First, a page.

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This week we witnessed the third Republican Presidential Debate. More news was made about the moderators than news about the candidates.

Debates have been with us since the first two people were able to communicate verbally with each other.

Here are a couple of fun facts about the debate process that you might not have been aware of.

Fun Facts About Debates

  • If you have read anything at all written by the founders you discovered their command of the language was at a much higher level than today’s college grad. Yale grads up until the 1830’s had to debate in order to receive their degree. Most all colleges had some form of debate class until the 1920’s.
  • One of the most famous debates was the first televised debate between John F. Kennedy and Richard M. Nixon. Although Nixon lost the presidency that year he did prevail later in life. To my knowledge it’s the only debate where each man eventually gained the presidency.
  • Chile, which had been in and out of the hands of various dictators, held it’s first presidential debate in 2005.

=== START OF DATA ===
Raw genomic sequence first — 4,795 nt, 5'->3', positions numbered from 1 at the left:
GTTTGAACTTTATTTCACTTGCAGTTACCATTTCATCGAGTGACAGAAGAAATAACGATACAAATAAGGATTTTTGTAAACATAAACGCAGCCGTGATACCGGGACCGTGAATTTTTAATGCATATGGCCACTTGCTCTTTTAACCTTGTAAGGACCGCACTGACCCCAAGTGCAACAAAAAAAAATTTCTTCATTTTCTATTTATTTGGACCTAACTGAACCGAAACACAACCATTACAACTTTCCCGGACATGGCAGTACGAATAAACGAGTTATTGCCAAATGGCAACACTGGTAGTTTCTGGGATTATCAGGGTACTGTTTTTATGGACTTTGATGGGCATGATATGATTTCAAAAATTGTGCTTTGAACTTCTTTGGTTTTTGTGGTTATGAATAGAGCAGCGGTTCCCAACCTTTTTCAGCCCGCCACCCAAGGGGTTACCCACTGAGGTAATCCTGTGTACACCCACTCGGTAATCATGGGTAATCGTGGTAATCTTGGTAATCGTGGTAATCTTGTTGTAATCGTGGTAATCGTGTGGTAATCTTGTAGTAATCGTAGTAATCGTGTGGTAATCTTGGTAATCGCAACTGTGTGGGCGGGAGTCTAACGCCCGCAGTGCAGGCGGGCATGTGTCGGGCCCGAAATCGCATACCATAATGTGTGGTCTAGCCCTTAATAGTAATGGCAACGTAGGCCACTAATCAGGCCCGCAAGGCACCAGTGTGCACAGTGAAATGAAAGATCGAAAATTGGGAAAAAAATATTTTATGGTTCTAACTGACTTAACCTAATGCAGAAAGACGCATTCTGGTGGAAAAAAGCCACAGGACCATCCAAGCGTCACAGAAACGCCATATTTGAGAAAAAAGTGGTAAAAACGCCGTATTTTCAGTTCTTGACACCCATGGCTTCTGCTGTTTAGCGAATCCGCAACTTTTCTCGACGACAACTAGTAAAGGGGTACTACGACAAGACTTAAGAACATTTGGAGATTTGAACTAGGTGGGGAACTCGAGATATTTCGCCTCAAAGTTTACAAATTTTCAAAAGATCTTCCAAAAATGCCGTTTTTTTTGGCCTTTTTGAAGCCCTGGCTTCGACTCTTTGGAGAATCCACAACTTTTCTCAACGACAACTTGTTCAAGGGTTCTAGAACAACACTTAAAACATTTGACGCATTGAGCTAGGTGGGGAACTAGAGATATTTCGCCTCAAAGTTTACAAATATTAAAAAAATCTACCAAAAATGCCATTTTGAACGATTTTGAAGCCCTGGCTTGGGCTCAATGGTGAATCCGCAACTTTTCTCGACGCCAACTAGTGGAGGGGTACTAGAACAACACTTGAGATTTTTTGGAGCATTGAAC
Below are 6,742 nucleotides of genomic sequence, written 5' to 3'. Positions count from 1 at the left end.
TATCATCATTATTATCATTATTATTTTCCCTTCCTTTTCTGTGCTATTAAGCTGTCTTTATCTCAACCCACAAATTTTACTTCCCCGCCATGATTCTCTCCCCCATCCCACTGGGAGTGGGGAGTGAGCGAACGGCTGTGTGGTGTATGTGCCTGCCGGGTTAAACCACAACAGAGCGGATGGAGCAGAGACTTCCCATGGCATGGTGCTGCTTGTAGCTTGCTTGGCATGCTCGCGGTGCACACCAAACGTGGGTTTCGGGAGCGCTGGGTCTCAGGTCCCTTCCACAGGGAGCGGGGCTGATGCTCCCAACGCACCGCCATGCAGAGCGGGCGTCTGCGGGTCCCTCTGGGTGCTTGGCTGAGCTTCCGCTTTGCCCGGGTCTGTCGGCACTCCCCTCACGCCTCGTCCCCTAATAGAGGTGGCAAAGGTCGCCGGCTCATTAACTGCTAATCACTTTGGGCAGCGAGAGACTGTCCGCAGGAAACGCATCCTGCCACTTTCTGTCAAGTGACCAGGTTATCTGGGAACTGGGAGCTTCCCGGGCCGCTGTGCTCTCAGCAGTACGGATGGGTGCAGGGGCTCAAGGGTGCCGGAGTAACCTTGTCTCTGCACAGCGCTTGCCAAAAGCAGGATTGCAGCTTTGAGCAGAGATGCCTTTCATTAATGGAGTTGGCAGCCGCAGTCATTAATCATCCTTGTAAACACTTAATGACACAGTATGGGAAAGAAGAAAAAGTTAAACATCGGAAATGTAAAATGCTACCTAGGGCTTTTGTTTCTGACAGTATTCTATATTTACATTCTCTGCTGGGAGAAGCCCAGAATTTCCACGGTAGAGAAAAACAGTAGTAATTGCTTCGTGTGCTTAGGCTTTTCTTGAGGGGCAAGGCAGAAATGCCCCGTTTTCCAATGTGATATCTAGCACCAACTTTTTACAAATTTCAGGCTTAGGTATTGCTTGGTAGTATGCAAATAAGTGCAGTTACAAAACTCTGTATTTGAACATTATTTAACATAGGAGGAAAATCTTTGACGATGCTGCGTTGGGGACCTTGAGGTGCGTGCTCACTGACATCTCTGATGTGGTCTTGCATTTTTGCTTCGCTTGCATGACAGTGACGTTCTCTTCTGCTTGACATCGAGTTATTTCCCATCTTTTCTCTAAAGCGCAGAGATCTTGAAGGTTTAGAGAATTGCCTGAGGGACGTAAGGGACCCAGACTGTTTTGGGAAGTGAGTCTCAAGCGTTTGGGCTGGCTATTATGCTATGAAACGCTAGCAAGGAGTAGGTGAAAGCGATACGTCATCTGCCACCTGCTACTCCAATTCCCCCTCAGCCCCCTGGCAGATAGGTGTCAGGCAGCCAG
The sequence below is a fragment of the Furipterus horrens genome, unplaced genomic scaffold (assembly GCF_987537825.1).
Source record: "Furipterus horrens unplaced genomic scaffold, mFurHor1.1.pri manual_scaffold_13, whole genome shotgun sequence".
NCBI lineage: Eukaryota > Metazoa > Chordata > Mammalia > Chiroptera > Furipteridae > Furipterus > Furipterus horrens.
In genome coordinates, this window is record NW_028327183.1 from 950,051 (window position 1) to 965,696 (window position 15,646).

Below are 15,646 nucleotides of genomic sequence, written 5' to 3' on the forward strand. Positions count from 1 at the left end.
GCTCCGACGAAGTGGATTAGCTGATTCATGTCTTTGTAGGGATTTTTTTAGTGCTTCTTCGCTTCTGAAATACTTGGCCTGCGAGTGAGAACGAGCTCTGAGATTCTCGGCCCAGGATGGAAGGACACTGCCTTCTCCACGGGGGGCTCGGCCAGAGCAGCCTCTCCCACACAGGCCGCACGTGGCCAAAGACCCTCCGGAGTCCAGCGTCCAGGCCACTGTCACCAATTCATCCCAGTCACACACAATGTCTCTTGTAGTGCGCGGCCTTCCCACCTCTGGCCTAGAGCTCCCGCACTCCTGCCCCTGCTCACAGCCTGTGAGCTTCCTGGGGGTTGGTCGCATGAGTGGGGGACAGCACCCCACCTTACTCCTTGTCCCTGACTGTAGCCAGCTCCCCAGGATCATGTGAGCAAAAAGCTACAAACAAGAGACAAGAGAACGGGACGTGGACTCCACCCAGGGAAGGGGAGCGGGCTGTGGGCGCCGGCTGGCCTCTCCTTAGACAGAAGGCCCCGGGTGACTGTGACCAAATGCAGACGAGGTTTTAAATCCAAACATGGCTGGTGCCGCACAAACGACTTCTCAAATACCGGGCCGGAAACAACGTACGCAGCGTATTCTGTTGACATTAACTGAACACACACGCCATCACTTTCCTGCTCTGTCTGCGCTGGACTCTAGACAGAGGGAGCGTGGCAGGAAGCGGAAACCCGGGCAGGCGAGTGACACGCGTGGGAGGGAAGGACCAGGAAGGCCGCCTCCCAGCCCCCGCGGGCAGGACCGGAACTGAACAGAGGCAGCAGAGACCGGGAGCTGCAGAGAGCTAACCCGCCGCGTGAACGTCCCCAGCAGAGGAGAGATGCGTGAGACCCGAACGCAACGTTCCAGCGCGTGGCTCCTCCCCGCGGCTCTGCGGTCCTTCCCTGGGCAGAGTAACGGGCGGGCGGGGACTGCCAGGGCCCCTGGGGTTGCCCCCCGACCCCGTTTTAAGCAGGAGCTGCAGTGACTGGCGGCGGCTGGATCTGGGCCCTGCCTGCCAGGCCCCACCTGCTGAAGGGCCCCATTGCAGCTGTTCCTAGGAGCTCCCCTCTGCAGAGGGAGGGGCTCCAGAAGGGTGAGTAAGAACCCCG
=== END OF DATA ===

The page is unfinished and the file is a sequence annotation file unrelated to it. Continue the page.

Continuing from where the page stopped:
• Oberlin College holds the honor of creating the nations first all-woman debate team. They raised issues such as women’s suffrage in the 1860s.
  • Debates are all about settling differences of opinions. You might make a case that public executions, protests, lynch mobs, and duels would fall into the debate definition. Debate seems safer.
  • In 1789 James Madison and James Monroe both sought a Virginia Senate seat. They felt the need for debate was so important that they shared expenses touring the state to present their views to voters. Madison eventually won but Monroe was elected to the state legislature the following year.
  • The famous Lincoln-Douglas debates took place in 1858 and the two were not running for president as most people think. They were both running for Senate seats. Lincoln lost the election but both men eventually ran for president later with Lincoln winning the presidency.

Some Final Thoughts

It’s very difficult to have a very structured debate between seven or eight people. Questions and time for each candidate are difficult to control.

But it’s our process. As the field is reduced then the debates should be more interesting and substantive.

Or maybe not.

Comments below.

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